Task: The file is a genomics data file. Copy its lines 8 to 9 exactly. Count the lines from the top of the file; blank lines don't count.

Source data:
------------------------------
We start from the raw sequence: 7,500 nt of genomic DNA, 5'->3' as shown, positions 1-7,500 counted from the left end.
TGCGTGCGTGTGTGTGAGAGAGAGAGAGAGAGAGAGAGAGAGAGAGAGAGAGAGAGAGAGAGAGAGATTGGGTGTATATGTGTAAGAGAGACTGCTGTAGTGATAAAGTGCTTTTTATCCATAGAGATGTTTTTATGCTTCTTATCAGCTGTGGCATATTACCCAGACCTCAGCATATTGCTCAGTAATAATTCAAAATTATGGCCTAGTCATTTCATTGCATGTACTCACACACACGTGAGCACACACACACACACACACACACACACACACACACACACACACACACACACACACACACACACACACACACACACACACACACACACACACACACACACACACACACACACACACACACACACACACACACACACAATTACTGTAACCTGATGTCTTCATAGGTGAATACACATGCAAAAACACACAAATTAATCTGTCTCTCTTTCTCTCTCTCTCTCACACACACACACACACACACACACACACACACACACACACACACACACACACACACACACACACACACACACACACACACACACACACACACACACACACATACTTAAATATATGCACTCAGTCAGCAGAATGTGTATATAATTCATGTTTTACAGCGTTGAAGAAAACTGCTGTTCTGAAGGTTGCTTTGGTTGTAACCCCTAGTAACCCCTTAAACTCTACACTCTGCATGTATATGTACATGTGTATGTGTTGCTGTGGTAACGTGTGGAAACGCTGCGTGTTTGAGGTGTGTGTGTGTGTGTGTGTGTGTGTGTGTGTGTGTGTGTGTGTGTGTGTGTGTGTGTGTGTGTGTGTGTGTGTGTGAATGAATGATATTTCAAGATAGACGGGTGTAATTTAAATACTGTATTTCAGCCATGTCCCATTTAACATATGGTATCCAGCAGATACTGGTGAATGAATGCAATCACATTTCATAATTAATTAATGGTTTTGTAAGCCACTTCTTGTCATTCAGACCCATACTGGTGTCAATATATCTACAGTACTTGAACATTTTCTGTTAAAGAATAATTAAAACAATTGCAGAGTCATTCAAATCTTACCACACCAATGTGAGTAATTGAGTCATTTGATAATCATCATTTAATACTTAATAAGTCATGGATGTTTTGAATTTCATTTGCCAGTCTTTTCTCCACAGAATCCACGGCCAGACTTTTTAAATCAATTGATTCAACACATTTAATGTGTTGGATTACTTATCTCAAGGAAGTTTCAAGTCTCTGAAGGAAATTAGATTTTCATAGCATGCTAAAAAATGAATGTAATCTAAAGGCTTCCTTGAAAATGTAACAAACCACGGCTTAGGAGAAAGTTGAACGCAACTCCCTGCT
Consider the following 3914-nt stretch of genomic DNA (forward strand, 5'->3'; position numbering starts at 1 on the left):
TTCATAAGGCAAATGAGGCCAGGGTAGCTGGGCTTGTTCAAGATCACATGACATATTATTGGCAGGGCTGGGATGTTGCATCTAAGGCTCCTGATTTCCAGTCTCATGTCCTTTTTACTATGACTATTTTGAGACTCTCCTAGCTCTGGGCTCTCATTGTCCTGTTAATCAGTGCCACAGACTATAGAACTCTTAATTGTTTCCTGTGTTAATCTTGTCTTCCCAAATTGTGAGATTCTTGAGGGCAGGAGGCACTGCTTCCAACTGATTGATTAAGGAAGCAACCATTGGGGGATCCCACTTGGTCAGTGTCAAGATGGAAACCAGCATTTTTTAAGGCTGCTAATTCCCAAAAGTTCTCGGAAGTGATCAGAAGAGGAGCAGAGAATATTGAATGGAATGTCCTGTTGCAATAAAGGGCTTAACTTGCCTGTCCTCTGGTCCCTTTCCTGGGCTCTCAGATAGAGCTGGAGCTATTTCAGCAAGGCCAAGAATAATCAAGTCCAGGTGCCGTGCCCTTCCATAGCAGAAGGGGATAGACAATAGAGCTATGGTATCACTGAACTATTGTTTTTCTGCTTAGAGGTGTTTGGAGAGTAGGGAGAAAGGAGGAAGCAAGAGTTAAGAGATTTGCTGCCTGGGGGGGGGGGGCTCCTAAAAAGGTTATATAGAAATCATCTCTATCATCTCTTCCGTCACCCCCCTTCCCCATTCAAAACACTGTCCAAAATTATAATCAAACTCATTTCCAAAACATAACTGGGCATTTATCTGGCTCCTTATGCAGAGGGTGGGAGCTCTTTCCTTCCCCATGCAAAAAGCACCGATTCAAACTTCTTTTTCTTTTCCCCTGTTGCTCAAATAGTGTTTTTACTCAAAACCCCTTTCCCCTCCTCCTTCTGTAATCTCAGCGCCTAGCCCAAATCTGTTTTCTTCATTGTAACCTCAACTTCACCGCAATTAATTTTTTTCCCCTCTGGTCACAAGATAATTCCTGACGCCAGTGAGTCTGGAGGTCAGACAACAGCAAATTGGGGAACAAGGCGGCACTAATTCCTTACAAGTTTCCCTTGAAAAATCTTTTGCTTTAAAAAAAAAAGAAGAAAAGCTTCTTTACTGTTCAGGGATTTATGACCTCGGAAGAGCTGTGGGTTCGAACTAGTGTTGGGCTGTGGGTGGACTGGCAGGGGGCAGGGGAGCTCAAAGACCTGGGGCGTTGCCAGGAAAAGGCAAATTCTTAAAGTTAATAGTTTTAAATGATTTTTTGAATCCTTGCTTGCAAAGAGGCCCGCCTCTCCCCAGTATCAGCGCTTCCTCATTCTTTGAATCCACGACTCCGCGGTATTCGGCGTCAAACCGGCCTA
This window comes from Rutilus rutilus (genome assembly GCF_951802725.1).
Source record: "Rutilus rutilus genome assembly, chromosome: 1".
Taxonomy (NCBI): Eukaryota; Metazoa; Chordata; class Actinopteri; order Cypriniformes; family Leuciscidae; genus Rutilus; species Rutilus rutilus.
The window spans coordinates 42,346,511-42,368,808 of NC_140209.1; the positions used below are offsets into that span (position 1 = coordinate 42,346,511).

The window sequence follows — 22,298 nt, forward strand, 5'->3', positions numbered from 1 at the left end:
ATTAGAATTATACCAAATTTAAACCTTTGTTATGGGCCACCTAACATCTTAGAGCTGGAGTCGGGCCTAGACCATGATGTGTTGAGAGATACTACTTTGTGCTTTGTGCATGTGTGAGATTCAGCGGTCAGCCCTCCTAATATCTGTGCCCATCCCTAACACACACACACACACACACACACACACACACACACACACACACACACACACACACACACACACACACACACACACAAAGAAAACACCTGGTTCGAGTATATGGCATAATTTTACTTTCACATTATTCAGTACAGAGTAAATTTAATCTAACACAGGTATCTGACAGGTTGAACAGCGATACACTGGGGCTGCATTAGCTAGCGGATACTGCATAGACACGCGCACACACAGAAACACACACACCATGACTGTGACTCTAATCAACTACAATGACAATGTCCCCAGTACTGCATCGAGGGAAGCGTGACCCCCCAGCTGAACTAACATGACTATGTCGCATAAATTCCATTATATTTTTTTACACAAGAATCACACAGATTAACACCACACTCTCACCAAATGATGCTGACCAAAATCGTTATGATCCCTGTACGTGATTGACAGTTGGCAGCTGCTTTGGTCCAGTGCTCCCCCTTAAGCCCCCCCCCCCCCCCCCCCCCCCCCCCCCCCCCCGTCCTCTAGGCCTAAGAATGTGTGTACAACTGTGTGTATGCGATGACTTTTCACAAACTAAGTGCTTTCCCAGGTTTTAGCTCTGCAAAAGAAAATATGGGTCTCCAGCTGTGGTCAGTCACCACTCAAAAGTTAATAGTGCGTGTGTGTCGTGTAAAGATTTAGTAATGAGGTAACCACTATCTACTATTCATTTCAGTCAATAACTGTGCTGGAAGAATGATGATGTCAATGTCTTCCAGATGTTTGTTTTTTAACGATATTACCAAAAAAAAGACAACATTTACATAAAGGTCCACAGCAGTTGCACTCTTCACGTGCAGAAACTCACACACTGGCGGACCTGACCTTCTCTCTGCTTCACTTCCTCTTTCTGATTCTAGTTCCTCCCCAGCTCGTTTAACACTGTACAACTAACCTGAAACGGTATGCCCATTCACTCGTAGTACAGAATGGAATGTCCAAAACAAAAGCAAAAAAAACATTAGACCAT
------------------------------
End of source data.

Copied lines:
The window spans coordinates 42,346,511-42,368,808 of NC_140209.1; the positions used below are offsets into that span (position 1 = coordinate 42,346,511).

The window sequence follows — 22,298 nt, forward strand, 5'->3', positions numbered from 1 at the left end: